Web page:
Issue Reviews 2010 The Problemist, March, 2010
 

 

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The Problemist, March, 2010
Written by Michael McDowell   

In the March issue Steve Giddins reported on the final of the 2009-10 British Chess Solving Championship, which resulted in a narrow victory for Jonathan Mestel, a point ahead of David Friedgood with World Champion Piotr Murdzia third. Two fairy awards were included, the Cedric Lytton 70JT and the 2005 informal award, by Hubert Gockel. Browsing in the library featured the 1924 Christmas book Simple Two-Move Themes. Chris Reeves presented an appreciation of the late Theodor Steudel, while in the Supplement David Shire examined the two-movers of Andrey Lobusov, John Rice showed a selection of serieshelpmates and Geoff Foster discussed how to develop a helpselfmate idea.

William A. Whyatt

The Problemist, 1959

1R6/6p1/3S2B1/B1p2s1R/P1P1s2P/p1PkP3/p2P4/rbKQ2S1

Selfmate in 2

1.Rd8 (>2.Qc2+ Bxc2)
1...Sfxd6 2.Rxc5 Bc2
1...Sd4 2.Rd5 Bc2
1...Sxe3 2.Qf3 Bc2
1...Sexd6 2.Qg4 Bc2
1...Sxd2 2.Re8 Bc2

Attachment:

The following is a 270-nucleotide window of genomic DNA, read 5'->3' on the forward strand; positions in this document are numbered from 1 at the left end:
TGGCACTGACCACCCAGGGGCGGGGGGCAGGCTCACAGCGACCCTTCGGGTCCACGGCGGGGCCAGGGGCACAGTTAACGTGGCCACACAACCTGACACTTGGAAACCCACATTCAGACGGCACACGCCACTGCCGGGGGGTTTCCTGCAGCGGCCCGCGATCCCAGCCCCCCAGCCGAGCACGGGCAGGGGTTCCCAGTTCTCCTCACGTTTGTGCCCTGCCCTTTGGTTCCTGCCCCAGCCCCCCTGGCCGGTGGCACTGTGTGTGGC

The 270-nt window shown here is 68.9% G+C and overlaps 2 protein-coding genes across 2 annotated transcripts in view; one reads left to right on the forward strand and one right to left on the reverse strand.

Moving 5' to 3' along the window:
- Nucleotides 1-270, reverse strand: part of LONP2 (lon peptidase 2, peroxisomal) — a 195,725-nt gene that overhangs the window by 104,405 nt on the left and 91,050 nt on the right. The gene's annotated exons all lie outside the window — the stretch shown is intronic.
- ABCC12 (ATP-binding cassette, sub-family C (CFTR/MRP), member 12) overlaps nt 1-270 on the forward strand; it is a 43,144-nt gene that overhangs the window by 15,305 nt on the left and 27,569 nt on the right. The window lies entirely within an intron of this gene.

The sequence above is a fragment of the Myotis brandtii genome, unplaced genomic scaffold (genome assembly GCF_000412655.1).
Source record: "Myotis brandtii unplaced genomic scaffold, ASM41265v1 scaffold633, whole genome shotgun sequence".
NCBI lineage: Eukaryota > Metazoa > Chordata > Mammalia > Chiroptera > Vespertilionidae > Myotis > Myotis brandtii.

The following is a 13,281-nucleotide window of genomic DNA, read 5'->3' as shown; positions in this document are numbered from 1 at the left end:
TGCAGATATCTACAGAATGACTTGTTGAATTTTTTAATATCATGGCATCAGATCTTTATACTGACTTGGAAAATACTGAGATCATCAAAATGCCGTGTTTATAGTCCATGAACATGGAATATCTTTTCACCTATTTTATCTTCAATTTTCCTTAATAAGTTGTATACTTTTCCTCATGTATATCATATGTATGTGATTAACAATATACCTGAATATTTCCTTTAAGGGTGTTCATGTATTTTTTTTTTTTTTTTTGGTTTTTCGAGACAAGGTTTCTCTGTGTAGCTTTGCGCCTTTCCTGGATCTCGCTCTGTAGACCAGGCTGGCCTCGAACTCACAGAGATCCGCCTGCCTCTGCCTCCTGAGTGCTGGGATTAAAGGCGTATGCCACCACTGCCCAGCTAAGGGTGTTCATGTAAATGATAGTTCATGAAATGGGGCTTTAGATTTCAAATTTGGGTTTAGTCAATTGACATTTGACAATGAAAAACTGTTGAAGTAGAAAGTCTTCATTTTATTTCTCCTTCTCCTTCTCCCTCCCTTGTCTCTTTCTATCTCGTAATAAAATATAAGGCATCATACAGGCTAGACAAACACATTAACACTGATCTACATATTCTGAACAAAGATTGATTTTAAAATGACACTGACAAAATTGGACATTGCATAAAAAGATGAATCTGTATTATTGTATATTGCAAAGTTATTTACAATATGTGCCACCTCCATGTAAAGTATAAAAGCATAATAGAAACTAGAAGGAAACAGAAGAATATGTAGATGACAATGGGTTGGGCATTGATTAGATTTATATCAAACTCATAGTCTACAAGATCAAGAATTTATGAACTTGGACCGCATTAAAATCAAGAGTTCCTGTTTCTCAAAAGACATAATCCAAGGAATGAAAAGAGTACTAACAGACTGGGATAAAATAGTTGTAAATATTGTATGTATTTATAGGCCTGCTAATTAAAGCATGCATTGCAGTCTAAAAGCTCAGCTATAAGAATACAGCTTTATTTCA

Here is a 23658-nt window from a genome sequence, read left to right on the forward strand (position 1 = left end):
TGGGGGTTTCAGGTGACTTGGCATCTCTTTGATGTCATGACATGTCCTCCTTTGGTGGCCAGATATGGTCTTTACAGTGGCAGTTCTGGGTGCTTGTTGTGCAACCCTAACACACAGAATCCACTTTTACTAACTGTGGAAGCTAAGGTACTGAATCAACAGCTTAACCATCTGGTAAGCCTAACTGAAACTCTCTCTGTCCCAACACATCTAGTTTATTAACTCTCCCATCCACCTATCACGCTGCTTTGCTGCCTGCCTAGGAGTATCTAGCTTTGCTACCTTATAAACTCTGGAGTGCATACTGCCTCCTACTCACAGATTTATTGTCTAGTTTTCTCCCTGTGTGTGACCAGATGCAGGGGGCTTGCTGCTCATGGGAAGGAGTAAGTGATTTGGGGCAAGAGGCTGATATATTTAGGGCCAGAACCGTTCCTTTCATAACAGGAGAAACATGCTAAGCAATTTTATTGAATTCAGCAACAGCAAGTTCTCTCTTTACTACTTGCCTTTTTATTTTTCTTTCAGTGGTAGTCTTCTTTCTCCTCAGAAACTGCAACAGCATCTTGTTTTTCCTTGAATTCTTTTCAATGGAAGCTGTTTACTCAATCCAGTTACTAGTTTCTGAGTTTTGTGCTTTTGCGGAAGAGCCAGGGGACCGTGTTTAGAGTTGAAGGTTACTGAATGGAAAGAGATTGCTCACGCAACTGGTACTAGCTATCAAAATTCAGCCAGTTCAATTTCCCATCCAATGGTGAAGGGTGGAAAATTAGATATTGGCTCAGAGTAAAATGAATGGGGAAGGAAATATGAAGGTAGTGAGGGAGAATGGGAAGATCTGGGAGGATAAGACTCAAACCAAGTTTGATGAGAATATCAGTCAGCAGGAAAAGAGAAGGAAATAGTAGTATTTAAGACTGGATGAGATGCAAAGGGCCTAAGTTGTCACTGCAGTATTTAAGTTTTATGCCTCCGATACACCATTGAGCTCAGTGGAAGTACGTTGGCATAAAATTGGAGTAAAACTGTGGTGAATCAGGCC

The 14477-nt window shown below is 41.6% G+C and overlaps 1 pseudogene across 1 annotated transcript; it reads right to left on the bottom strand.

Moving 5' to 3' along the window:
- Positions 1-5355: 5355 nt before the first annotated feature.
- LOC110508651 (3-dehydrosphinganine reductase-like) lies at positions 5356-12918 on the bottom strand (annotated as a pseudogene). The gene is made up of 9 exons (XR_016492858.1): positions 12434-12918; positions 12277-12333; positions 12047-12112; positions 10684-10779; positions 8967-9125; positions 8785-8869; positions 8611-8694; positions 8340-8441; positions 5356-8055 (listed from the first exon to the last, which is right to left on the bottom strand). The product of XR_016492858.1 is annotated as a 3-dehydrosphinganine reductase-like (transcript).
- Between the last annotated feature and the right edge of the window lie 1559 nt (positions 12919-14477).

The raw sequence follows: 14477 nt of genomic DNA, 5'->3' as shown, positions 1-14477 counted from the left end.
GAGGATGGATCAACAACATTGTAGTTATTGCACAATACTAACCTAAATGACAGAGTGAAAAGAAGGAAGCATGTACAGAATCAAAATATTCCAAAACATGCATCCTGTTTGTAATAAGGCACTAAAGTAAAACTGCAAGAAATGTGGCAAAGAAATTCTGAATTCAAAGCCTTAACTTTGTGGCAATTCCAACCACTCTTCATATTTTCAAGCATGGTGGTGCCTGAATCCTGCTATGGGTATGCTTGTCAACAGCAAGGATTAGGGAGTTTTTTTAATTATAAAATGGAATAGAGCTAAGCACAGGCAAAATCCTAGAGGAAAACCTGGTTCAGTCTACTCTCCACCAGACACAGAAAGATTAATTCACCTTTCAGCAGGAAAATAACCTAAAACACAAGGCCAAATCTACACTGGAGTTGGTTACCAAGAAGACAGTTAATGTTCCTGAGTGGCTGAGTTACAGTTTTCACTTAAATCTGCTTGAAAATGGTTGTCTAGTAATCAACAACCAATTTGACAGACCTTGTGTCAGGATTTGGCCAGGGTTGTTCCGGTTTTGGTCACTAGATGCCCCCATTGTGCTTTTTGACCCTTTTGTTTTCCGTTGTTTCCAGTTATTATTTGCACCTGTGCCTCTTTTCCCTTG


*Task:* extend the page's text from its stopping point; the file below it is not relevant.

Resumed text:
A beautiful selfmate (by a composer who is much better known for his directmate three-movers) which entertained the solvers at the British Chess Solving Final.

Alberto Mari

Alfiere di Re, 1922

sB1R4/r1q4p/4pp1Q/1RS1k3/6p1/7S/5Ps1/1BK5

Mate in 2

Set 1...Qxb8 2.Sb7
1...Qd6 2.Sb3
1.Sg5 (>2.Sf7)
1...Qxb8 2.Sd3
1...Qd6 2.Scxe6
1...Kf4 2.Qxf6

Changed mates following withdrawal unpins of the c5 knight.

Michel Caillaud

2nd HM., Lytton-70 JT, 2009-2010

5Q2/3R1sp1/2SS4/4P1P1/5k1K/B2P2Rp/7r/8

Mate in 2: Circe

1.Qg8 (>2.Rxf7)
1...S random 2.Qc4
1...Sxd6 [Sg1] 2.Rf3
1...Sxg5 [Pg2] 2.Bc1
1...Sxe5 [Pe2] 2.e3

The thematic key occupies g8 to threaten 2.Rxf7 by preventing the knight’s rebirth. A random move of the unpinned S opens the line g8-c4. 1...Sxd6 corrects by guarding the fourth rank, but places a white guard on f3 for 2.Rf3. 1...Sxg5 again guards the fourth rank and places a white guard on f3 but corrects by directly guarding f3. However, it cuts the rook guard of d2, allowing 2.Bc1. 1...Sxe5 repeats all of the preceding elements but corrects against 2.Bc1? because of 2…Sxd3[Pd2]! This time the decisive error is to return the wP to e2 for 2.e3. A wonderfully clear example of quaternary correction.

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